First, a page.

Really? Everything I’ve been reading indicates that the condo market in Toronto and Vancouver was going to play a key role in the Canadian housing bust.”
Ever look a painting and say to yourself “it looks like something my six year old painted in art class”. That’s the thing about art – it’s all in the eye of the beholder. One person’s interpretation can be radically different than someone else’s. That’s perfectly acceptable when it comes to art. Art is about taste. We all know that data can be manipulated to make a point but it’s fascinating how simple raw data can paint completely different pictures. And is there any room for taste when analyzing data? I was stuck by a story in the Financial Post this morning, the headline read; ”Toronto not in condo bubble: RBC”
Really? Everything I’ve been reading indicates that the condo market in Toronto and Vancouver was going to play a key role in the Canadian housing bust. Surely this article is based off the same data that Robert Hogue, RBC’s senior economist, used for his most recent report. According to Mr. Hogue, “Toronto’s condo building frenzy over the last few years is mainly a response to the steep drop in new single-family homes being built. Efforts by the Ontario government to stem urban sprawl in the GTA is one of the reasons why developers are being forced to build laterally, said Mr. Hogue. To accommodate the 38,000 or so net new households it sees every year, the GTA must increasingly expand its housing stock ‘vertically’”.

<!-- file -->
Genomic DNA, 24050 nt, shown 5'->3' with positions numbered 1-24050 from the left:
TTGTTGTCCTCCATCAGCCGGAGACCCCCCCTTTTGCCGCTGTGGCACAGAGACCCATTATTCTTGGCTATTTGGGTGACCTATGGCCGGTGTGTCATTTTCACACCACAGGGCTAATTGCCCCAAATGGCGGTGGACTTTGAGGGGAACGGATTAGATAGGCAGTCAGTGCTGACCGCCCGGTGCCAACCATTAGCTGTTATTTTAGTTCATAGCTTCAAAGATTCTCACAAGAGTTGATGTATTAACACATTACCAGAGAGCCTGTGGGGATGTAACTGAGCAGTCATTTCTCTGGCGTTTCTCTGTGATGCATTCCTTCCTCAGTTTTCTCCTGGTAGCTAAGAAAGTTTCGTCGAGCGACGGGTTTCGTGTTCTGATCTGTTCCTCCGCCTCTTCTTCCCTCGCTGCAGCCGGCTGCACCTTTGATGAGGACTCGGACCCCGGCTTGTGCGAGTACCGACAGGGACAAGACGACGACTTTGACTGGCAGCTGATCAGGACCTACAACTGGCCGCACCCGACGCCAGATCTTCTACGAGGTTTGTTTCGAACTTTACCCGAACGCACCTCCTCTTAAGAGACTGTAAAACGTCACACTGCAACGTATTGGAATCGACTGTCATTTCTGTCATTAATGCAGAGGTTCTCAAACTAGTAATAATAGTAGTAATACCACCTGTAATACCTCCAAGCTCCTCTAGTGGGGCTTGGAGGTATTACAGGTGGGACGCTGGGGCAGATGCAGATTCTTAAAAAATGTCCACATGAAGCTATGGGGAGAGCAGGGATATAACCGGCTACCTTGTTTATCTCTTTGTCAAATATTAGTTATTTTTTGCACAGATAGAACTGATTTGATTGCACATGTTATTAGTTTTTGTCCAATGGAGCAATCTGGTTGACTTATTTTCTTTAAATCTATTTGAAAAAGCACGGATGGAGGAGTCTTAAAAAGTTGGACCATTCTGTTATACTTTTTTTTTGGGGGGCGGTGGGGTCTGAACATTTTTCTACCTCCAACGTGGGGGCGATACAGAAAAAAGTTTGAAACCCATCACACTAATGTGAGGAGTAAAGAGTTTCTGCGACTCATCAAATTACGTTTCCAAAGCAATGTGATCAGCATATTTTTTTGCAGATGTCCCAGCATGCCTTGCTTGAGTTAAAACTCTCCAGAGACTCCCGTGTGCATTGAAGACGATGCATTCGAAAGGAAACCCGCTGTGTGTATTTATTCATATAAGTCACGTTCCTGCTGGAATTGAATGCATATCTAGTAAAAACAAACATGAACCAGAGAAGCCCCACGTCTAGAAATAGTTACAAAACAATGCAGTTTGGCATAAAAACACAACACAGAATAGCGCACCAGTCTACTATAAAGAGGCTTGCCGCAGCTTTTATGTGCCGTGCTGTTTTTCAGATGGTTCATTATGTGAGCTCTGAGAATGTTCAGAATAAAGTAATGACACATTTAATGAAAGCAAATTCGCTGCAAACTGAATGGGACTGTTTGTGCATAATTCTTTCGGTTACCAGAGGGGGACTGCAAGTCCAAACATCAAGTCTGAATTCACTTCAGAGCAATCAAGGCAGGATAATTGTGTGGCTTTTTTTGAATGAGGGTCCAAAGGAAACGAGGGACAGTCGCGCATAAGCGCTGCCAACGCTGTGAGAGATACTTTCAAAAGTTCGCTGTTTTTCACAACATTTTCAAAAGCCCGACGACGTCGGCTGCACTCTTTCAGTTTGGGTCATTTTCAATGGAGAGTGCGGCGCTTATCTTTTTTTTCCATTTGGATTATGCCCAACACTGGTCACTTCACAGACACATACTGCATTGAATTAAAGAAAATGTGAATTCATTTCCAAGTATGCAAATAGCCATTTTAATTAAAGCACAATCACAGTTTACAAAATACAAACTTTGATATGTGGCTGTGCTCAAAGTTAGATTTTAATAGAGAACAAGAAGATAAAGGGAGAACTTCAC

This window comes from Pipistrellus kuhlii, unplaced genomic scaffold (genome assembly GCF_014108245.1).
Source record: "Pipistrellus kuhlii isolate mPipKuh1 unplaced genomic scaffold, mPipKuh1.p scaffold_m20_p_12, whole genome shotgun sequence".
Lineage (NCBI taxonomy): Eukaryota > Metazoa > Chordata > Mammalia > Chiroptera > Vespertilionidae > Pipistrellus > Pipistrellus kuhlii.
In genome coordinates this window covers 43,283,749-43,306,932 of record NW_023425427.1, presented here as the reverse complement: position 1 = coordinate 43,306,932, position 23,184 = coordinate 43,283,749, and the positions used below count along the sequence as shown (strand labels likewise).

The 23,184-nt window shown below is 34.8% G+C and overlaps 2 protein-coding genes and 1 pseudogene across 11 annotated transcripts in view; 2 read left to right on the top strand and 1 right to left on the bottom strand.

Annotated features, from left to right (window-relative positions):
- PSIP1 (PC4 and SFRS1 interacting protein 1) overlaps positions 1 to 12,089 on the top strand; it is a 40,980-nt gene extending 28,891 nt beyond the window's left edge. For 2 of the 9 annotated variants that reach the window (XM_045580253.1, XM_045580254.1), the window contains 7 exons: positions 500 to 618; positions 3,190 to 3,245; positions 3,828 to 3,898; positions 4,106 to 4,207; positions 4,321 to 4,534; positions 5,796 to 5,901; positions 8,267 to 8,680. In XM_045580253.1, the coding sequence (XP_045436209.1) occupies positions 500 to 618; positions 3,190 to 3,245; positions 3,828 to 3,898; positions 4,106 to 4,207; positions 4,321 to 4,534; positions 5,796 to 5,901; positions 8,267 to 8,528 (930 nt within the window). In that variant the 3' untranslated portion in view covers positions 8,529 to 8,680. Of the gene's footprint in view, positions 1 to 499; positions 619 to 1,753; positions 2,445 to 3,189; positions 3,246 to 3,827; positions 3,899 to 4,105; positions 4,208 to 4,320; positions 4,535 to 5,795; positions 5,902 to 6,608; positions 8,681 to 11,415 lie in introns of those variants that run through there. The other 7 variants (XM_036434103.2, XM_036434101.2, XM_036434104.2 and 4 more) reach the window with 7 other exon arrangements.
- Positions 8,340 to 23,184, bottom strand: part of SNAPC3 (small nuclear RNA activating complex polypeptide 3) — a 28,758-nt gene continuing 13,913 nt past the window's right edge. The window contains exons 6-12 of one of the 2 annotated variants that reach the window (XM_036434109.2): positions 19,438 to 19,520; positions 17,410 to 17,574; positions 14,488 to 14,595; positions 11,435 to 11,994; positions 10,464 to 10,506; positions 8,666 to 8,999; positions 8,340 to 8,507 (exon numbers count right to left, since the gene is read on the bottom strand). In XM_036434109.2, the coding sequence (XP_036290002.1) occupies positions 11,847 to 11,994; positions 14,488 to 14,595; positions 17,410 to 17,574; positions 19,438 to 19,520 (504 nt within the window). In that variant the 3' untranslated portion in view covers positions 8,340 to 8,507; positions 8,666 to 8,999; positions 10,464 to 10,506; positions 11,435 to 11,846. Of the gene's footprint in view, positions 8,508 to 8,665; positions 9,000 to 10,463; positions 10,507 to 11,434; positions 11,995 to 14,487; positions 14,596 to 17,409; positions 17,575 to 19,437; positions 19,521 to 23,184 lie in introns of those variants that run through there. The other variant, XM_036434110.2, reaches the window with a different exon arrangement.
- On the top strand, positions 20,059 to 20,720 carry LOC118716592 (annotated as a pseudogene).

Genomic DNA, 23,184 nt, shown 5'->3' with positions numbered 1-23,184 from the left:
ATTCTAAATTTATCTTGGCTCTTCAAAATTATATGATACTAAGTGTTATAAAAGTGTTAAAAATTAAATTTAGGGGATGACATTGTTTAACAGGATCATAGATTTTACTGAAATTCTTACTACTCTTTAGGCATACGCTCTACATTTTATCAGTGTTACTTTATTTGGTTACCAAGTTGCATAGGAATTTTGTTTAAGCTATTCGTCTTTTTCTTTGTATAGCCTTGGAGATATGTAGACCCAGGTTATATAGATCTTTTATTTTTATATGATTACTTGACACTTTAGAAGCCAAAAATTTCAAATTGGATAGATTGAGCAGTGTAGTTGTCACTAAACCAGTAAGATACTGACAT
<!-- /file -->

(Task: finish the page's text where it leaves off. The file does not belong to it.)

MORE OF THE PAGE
Hang on a second, Mr. Hogue is the only economist to factor in that 38,000 new households are required to meet Toronto’s needs, and that the Ontario government is making it difficult for builders of single family homes outside of the GTA? Kudos to Mr. Hogue and RBC for discovering that super-secret bit of information. Let’s see what other nuggets Mr. Hogue came up with, like investors buying up condo’s with the sole purpose of flipping the property. “Their involvement has not inflated overall housing demand beyond household formation and may contribute only to a modest overshoot in the coming years if demographics weaken”. Well, what are we supposed to think now? I say that with tongue firmly planted in cheek.
For transparency purposes, Mr. Hogue did sound an alarm bell, “if investors overwhelmingly buy single-bedroom units, for instance, it could skew demand and result in a bubble.” Let’s also not forget that if aliens land and suck the brains out of every builder and then program them to build one bedroom units only, that too could contribute to a bubble. I think we have it all covered now. The fact is that facts are interpreted differently. One analysts’ “slight overshoot” is another’s “Armageddon”. For debating purposes that’s okay, for making public policy, not so much.
To read the full story in the National Post, please click here.
Until next time,